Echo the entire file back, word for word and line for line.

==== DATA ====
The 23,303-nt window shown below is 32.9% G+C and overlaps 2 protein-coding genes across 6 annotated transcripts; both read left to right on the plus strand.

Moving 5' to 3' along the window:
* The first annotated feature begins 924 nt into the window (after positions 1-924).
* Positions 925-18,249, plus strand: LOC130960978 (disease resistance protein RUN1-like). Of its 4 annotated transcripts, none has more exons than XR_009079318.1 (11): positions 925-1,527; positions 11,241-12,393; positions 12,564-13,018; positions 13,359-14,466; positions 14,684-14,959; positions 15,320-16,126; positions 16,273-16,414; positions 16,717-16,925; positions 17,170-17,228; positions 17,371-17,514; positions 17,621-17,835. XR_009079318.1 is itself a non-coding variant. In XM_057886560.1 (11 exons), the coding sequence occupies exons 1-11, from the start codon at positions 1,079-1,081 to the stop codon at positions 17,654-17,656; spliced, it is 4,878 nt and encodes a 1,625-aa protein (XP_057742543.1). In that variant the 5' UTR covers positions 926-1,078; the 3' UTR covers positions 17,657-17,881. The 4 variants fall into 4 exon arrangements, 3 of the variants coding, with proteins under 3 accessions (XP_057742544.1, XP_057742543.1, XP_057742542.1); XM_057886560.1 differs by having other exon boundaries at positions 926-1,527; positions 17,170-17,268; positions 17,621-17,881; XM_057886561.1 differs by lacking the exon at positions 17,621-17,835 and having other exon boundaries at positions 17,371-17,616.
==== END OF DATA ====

The 23,303-nt window shown below is 32.9% G+C and overlaps 2 protein-coding genes across 6 annotated transcripts; both read left to right on the plus strand.

Moving 5' to 3' along the window:
* The first annotated feature begins 924 nt into the window (after positions 1-924).
* Positions 925-18,249, plus strand: LOC130960978 (disease resistance protein RUN1-like). Of its 4 annotated transcripts, none has more exons than XR_009079318.1 (11): positions 925-1,527; positions 11,241-12,393; positions 12,564-13,018; positions 13,359-14,466; positions 14,684-14,959; positions 15,320-16,126; positions 16,273-16,414; positions 16,717-16,925; positions 17,170-17,228; positions 17,371-17,514; positions 17,621-17,835. XR_009079318.1 is itself a non-coding variant. In XM_057886560.1 (11 exons), the coding sequence occupies exons 1-11, from the start codon at positions 1,079-1,081 to the stop codon at positions 17,654-17,656; spliced, it is 4,878 nt and encodes a 1,625-aa protein (XP_057742543.1). In that variant the 5' UTR covers positions 926-1,078; the 3' UTR covers positions 17,657-17,881. The 4 variants fall into 4 exon arrangements, 3 of the variants coding, with proteins under 3 accessions (XP_057742544.1, XP_057742543.1, XP_057742542.1); XM_057886560.1 differs by having other exon boundaries at positions 926-1,527; positions 17,170-17,268; positions 17,621-17,881; XM_057886561.1 differs by lacking the exon at positions 17,621-17,835 and having other exon boundaries at positions 17,371-17,616.